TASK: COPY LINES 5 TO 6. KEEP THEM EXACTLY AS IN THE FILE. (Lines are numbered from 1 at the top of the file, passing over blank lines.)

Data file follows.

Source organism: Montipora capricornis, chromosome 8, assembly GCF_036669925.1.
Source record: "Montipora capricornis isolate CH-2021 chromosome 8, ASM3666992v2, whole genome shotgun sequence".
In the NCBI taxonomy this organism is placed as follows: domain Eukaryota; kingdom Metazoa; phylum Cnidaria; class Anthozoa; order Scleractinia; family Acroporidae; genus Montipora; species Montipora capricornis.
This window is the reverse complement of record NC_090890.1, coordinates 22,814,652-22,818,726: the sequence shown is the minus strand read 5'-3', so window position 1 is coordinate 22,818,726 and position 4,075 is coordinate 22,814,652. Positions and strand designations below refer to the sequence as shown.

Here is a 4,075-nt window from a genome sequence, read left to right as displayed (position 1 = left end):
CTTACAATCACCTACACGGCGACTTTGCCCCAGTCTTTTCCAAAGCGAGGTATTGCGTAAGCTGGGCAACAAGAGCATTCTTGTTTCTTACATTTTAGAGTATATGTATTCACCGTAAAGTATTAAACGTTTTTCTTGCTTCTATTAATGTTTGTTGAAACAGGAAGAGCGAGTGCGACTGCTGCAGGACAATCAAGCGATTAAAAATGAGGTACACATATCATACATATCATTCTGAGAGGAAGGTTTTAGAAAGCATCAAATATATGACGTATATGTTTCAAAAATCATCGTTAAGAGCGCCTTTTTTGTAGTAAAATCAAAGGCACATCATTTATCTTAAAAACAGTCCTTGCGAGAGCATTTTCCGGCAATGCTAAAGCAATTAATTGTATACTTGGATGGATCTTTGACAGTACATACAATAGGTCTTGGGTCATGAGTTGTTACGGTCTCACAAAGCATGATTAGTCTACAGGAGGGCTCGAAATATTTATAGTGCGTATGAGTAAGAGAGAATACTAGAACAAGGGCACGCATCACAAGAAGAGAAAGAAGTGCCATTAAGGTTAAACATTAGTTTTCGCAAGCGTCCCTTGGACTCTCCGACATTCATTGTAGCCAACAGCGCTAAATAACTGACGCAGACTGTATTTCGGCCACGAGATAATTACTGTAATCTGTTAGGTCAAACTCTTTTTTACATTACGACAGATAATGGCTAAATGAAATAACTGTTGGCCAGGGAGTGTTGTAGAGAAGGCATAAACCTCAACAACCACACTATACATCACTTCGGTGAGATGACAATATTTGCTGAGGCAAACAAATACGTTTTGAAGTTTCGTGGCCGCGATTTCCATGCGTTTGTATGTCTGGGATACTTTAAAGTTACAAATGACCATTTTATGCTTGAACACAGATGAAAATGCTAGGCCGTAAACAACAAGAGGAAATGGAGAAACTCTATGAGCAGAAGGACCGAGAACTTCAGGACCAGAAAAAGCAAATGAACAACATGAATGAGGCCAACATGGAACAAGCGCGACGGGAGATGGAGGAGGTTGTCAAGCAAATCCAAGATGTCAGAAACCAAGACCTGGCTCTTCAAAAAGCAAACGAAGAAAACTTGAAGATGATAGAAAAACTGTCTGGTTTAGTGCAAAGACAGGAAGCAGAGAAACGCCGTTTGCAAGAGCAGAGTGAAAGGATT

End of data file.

Here is a 4,075-nt window from a genome sequence, read left to right as displayed (position 1 = left end):
CTTACAATCACCTACACGGCGACTTTGCCCCAGTCTTTTCCAAAGCGAGGTATTGCGTAAGCTGGGCAACAAGAGCATTCTTGTTTCTTACATTTTAGAGTATATGTATTCACCGTAAAGTATTAAACGTTTTTCTTGCTTCTATTAATGTTTGTTGAAACAGGAAGAGCGAGTGCGACTGCTGCAGGACAATCAAGCGATTAAAAATGAGGTACACATATCATACATATCATTCTGAGAGGAAGGTTTTAGAAAGCATCAAATATATGACGTATATGTTTCAAAAATCATCGTTAAGAGCGCCTTTTTTGTAGTAAAATCAAAGGCACATCATTTATCTTAAAAACAGTCCTTGCGAGAGCATTTTCCGGCAATGCTAAAGCAATTAATTGTATACTTGGATGGATCTTTGACAGTACATACAATAGGTCTTGGGTCATGAGTTGTTACGGTCTCACAAAGCATGATTAGTCTACAGGAGGGCTCGAAATATTTATAGTGCGTATGAGTAAGAGAGAATACTAGAACAAGGGCACGCATCACAAGAAGAGAAAGAAGTGCCATTAAGGTTAAACATTAGTTTTCGCAAGCGTCCCTTGGACTCTCCGACATTCATTGTAGCCAACAGCGCTAAATAACTGACGCAGACTGTATTTCGGCCACGAGATAATTACTGTAATCTGTTAGGTCAAACTCTTTTTTACATTACGACAGATAATGGCTAAATGAAATAACTGTTGGCCAGGGAGTGTTGTAGAGAAGGCATAAACCTCAACAACCACACTATACATCACTTCGGTGAGATGACAATATTTGCTGAGGCAAACAAATACGTTTTGAAGTTTCGTGGCCGCGATTTCCATGCGTTTGTATGTCTGGGATACTTTAAAGTTACAAATGACCATTTTATGCTTGAACACAGATGAAAATGCTAGGCCGTAAACAACAAGAGGAAATGGAGAAACTCTATGAGCAGAAGGACCGAGAACTTCAGGACCAGAAAAAGCAAATGAACAACATGAATGAGGCCAACATGGAACAAGCGCGACGGGAGATGGAGGAGGTTGTCAAGCAAATCCAAGATGTCAGAAACCAAGACCTGGCTCTTCAAAAAGCAAACGAAGAAAACTTGAAGATGATAGAAAAACTGTCTGGTTTAGTGCAAAGACAGGAAGCAGAGAAACGCCGTTTGCAAGAGCAGAGTGAAAGGATT